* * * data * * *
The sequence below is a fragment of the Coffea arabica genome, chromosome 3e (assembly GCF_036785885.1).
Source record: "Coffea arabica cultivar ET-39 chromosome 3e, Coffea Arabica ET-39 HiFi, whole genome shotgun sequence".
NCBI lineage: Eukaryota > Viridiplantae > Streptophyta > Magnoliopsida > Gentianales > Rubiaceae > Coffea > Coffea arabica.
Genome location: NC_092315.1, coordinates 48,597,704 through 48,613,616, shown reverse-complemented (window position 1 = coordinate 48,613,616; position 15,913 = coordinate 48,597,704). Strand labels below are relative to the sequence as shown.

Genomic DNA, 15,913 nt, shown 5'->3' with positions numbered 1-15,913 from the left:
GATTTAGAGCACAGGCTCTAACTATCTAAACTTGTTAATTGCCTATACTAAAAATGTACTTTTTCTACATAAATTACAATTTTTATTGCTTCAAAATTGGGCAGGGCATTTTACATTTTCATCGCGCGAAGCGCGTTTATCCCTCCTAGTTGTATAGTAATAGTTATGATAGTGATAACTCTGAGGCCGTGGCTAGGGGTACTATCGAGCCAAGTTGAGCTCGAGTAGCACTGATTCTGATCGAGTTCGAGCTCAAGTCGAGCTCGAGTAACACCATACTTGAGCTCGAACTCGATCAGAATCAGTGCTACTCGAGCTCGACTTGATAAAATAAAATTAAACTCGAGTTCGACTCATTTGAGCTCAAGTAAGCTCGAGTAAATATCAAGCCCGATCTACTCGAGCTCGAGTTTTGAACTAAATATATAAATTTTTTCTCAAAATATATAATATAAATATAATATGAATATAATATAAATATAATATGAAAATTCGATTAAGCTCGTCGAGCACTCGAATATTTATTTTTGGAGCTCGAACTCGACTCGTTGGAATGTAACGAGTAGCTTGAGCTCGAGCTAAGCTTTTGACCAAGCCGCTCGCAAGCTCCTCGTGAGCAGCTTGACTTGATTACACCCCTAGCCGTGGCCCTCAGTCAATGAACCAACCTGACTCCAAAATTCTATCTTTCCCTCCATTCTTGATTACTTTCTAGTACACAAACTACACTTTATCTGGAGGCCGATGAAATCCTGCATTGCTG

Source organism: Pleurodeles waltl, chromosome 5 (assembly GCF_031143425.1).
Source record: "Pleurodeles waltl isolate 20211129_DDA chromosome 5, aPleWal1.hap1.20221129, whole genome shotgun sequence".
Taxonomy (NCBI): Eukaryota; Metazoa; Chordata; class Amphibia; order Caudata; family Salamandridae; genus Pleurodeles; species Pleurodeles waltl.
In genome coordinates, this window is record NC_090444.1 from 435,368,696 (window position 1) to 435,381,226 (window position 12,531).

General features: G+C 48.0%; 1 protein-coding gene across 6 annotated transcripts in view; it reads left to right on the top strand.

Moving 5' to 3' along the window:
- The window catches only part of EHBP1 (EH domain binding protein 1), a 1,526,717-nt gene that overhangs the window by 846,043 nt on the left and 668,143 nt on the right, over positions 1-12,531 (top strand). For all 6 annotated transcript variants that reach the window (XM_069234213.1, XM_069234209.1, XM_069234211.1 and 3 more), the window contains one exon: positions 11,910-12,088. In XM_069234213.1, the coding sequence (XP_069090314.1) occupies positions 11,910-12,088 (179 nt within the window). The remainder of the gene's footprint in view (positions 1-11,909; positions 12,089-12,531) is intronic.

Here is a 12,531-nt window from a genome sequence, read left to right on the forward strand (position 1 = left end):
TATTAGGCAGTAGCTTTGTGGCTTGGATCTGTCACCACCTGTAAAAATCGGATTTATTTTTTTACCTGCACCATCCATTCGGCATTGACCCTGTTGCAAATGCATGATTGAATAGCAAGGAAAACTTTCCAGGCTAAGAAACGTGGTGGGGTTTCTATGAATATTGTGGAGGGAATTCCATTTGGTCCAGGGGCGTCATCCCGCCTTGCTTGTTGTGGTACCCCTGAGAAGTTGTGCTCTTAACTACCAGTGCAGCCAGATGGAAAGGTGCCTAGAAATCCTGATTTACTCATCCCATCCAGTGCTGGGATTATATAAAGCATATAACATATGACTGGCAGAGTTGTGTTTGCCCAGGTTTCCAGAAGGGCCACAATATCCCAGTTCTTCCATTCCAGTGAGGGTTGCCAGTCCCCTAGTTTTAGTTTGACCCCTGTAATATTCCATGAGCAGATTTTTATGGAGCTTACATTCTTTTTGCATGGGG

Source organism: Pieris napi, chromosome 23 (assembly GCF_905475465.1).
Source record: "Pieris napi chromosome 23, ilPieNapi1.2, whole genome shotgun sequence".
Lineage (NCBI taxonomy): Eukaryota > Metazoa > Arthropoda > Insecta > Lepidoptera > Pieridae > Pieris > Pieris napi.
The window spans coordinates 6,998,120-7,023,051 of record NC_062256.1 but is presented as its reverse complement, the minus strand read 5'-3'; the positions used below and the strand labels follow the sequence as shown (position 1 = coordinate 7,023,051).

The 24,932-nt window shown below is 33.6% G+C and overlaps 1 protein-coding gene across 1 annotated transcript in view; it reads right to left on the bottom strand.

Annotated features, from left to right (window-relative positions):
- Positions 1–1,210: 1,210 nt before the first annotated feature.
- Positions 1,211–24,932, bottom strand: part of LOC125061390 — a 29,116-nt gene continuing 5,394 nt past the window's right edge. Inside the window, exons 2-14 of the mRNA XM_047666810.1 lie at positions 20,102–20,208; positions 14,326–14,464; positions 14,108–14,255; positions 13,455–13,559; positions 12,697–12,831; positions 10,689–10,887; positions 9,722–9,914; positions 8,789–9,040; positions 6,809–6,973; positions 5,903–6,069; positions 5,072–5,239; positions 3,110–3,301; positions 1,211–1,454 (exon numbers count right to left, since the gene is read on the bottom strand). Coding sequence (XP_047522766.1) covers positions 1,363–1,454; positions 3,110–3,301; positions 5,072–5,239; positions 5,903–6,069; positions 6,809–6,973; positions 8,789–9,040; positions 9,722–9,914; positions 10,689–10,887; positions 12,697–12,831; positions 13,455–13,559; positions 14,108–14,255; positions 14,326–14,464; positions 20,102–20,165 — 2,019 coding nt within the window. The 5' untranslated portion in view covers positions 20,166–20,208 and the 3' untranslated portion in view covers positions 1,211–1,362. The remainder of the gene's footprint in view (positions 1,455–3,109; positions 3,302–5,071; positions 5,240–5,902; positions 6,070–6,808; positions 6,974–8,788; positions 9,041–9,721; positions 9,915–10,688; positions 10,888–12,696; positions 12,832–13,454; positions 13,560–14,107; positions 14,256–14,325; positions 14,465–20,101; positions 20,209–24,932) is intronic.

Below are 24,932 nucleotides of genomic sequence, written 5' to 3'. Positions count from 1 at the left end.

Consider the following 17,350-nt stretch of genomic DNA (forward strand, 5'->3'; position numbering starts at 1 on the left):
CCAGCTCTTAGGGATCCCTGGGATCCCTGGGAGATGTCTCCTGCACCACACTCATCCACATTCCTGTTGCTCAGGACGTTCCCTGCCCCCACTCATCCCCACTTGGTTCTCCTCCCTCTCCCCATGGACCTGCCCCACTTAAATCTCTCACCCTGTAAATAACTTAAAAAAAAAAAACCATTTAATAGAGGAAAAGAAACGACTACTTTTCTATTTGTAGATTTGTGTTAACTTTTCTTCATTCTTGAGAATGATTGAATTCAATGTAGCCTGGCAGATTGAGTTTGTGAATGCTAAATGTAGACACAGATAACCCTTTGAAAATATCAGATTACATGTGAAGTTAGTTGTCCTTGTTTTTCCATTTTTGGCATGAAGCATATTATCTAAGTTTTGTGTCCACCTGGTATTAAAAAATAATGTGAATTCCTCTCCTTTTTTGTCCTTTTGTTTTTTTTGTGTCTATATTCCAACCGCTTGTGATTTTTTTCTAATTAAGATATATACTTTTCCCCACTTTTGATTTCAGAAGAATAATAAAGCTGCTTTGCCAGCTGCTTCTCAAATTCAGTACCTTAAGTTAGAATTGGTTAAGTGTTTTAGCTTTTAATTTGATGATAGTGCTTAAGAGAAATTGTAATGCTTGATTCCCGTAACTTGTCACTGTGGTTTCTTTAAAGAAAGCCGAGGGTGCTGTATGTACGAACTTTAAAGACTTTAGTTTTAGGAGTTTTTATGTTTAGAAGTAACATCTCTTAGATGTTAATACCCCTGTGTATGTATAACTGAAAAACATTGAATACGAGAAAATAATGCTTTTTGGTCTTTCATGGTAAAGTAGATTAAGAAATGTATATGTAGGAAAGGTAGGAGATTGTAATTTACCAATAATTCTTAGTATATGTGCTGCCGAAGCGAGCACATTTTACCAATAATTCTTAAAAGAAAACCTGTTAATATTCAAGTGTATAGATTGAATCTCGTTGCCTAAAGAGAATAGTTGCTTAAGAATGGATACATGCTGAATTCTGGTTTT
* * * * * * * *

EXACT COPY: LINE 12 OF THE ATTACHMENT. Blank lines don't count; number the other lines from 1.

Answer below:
Moving 5' to 3' along the window: